The patient with severe traumatic brain injury: clinical decision-making: the first 60 min and beyond

Jeroen T J M van Dijck, Ronald H M A Bartels, Jan C M Lavrijsen, Gerard M Ribbers, Erwin J O Kompanje, Wilco C Peul
Current Opinion in Critical Care 2019, 25 (6): 622-629

PURPOSE OF REVIEW: There is an urgent need to discuss the uncertainties and paradoxes in clinical decision-making after severe traumatic brain injury (s-TBI). This could improve transparency, reduce variability of practice and enhance shared decision-making with proxies.

RECENT FINDINGS: Clinical decision-making on initiation, continuation and discontinuation of medical treatment may encompass substantial consequences as well as lead to presumed patient benefits. Such decisions, unfortunately, often lack transparency and may be controversial in nature. The very process of decision-making is frequently characterized by both a lack of objective criteria and the absence of validated prognostic models that could predict relevant outcome measures, such as long-term quality and satisfaction with life. In practice, while treatment-limiting decisions are often made in patients during the acute phase immediately after s-TBI, other such severely injured TBI patients have been managed with continued aggressive medical care, and surgical or other procedural interventions have been undertaken in the context of pursuing a more favorable patient outcome. Given this spectrum of care offered to identical patient cohorts, there is clearly a need to identify and decrease existing selectivity, and better ascertain the objective criteria helpful towards more consistent decision-making and thereby reduce the impact of subjective valuations of predicted patient outcome.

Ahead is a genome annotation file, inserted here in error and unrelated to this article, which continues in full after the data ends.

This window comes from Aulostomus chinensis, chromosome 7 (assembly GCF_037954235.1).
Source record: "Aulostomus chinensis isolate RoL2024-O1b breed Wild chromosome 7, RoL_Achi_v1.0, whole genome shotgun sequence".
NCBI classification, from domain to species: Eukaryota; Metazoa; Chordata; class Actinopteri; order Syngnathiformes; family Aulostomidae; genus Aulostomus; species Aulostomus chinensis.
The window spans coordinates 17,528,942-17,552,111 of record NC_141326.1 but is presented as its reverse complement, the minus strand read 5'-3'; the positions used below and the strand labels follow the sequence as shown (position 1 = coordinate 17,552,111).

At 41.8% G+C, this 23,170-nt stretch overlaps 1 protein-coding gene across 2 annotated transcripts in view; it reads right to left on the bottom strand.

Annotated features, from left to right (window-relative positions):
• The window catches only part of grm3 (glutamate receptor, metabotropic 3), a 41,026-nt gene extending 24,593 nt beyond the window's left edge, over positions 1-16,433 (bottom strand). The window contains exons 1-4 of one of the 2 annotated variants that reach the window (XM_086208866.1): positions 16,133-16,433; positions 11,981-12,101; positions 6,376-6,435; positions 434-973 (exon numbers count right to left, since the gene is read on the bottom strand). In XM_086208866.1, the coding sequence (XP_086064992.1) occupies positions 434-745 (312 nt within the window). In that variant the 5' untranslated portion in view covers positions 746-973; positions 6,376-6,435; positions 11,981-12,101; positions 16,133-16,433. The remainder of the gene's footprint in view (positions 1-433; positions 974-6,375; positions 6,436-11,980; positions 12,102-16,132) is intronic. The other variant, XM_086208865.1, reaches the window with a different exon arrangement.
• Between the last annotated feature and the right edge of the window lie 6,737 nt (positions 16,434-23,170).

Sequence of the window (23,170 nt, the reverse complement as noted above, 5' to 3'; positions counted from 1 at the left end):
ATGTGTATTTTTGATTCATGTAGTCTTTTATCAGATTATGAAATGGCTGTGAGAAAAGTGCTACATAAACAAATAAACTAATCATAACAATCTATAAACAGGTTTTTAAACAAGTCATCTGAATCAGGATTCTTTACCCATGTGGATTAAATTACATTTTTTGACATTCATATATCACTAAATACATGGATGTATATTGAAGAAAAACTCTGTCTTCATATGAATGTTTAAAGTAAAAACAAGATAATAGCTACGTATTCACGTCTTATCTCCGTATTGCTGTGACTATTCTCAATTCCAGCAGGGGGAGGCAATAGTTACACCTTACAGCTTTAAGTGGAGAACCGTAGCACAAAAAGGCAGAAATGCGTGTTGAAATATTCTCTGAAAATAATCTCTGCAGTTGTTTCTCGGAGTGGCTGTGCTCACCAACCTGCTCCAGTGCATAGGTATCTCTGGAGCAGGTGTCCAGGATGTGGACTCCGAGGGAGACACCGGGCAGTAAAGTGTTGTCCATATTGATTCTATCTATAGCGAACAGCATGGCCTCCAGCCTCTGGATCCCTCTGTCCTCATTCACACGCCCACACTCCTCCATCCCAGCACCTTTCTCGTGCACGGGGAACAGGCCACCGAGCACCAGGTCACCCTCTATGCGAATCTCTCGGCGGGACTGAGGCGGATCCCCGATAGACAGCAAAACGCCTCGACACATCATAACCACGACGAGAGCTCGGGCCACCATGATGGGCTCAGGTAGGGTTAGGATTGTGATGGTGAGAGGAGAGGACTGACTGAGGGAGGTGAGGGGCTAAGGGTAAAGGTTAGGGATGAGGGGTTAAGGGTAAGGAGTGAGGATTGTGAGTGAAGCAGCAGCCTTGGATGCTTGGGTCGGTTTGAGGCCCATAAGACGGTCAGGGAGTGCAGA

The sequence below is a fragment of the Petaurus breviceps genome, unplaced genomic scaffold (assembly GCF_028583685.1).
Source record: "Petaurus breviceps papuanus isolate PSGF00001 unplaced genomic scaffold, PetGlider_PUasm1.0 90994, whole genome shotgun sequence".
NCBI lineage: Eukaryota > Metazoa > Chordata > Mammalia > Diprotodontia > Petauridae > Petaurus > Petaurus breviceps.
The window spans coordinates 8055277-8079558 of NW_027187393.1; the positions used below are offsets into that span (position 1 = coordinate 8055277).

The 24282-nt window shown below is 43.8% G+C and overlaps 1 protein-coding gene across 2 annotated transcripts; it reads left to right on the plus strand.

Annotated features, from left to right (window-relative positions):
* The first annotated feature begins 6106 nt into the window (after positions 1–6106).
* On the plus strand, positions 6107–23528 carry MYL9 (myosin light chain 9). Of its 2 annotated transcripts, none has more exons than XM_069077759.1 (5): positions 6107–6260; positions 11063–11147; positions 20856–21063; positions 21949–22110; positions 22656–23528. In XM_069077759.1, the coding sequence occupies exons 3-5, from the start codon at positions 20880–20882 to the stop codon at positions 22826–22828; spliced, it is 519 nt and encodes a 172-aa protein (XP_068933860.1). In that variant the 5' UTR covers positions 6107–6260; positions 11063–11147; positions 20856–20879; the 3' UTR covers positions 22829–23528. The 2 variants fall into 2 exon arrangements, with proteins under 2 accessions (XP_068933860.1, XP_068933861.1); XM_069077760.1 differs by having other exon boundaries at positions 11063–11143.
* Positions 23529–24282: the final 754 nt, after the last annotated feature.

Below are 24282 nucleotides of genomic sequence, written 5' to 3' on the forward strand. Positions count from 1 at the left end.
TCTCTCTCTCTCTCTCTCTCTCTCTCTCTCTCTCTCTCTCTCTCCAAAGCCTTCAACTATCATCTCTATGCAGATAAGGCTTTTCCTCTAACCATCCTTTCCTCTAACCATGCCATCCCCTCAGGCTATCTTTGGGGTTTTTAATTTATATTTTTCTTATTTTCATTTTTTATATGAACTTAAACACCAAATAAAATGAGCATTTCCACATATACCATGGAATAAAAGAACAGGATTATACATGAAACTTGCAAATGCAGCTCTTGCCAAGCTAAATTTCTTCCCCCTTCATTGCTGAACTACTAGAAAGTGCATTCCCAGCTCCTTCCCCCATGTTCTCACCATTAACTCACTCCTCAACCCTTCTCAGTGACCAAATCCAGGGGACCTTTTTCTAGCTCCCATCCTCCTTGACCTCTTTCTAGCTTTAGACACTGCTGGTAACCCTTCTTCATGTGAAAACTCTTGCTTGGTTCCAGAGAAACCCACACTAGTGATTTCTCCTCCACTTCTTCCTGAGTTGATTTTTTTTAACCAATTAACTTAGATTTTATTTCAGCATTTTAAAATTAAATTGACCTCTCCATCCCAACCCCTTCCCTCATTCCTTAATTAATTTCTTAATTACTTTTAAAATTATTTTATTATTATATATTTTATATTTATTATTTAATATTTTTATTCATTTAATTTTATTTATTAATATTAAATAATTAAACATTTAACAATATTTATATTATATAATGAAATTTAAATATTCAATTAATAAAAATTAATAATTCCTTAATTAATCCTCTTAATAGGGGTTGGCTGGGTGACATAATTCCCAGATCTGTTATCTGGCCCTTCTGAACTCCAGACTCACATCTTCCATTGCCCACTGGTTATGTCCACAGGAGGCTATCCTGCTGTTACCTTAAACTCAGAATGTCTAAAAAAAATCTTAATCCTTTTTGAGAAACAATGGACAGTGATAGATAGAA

SUMMARY: Recent efforts by multiple medical groups have contributed to reduce uncertainty and to improve care and outcome along the entire chain of care. Although an unlimited endeavor for sustaining life seems unrealistic, treatment-limiting decisions should not deprive patients of a chance on achieving an outcome they would have considered acceptable.

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